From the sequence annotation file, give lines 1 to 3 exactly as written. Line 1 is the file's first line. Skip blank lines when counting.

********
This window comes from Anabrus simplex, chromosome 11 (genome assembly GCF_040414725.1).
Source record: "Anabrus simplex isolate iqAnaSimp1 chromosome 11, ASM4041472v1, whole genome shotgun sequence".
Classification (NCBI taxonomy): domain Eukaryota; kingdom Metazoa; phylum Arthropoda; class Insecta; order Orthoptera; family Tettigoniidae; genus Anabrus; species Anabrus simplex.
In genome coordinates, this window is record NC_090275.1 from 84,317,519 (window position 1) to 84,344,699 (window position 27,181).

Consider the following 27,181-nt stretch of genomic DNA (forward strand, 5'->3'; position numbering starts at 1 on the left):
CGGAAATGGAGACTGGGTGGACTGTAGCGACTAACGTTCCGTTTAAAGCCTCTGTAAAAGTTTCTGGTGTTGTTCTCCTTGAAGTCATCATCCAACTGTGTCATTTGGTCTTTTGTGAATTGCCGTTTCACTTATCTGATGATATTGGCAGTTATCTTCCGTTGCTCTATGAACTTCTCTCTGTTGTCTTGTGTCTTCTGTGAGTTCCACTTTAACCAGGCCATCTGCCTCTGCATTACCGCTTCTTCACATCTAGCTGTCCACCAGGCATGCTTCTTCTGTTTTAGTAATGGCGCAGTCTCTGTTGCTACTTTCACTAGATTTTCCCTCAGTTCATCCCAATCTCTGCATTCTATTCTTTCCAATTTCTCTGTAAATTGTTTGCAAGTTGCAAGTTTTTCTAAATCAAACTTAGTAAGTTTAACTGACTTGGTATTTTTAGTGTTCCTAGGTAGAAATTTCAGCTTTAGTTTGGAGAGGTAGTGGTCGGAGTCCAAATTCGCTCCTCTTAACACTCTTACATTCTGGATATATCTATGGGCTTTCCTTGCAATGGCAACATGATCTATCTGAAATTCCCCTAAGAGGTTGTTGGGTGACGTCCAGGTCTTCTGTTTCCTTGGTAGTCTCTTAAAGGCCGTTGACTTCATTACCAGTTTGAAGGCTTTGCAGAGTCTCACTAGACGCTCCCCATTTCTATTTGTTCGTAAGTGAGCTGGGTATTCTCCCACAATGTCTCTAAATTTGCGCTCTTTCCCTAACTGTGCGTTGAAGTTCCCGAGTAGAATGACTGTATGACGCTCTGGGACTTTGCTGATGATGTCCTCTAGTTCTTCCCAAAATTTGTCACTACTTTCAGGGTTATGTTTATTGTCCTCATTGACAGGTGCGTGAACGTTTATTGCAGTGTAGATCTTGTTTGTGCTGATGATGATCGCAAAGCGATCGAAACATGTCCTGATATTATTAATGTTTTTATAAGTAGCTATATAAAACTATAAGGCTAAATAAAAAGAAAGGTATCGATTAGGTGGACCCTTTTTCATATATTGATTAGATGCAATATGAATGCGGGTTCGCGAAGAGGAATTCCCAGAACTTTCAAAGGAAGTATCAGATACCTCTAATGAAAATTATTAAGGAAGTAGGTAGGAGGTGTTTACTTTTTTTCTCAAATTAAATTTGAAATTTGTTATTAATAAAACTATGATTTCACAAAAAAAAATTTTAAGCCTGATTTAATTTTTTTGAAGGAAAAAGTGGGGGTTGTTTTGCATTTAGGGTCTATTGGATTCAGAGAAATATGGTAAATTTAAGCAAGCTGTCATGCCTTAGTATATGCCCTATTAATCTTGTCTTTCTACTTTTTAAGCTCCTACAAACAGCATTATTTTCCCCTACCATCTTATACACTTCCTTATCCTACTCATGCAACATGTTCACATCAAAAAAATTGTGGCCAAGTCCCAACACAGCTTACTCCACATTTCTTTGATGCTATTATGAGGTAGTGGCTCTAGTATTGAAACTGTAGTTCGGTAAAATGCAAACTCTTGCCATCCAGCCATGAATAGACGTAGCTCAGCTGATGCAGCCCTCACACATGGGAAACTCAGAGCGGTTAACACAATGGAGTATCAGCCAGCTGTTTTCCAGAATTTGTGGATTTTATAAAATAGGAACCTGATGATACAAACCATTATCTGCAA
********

This window comes from Anabrus simplex, chromosome 11 (genome assembly GCF_040414725.1).
Source record: "Anabrus simplex isolate iqAnaSimp1 chromosome 11, ASM4041472v1, whole genome shotgun sequence".
Classification (NCBI taxonomy): domain Eukaryota; kingdom Metazoa; phylum Arthropoda; class Insecta; order Orthoptera; family Tettigoniidae; genus Anabrus; species Anabrus simplex.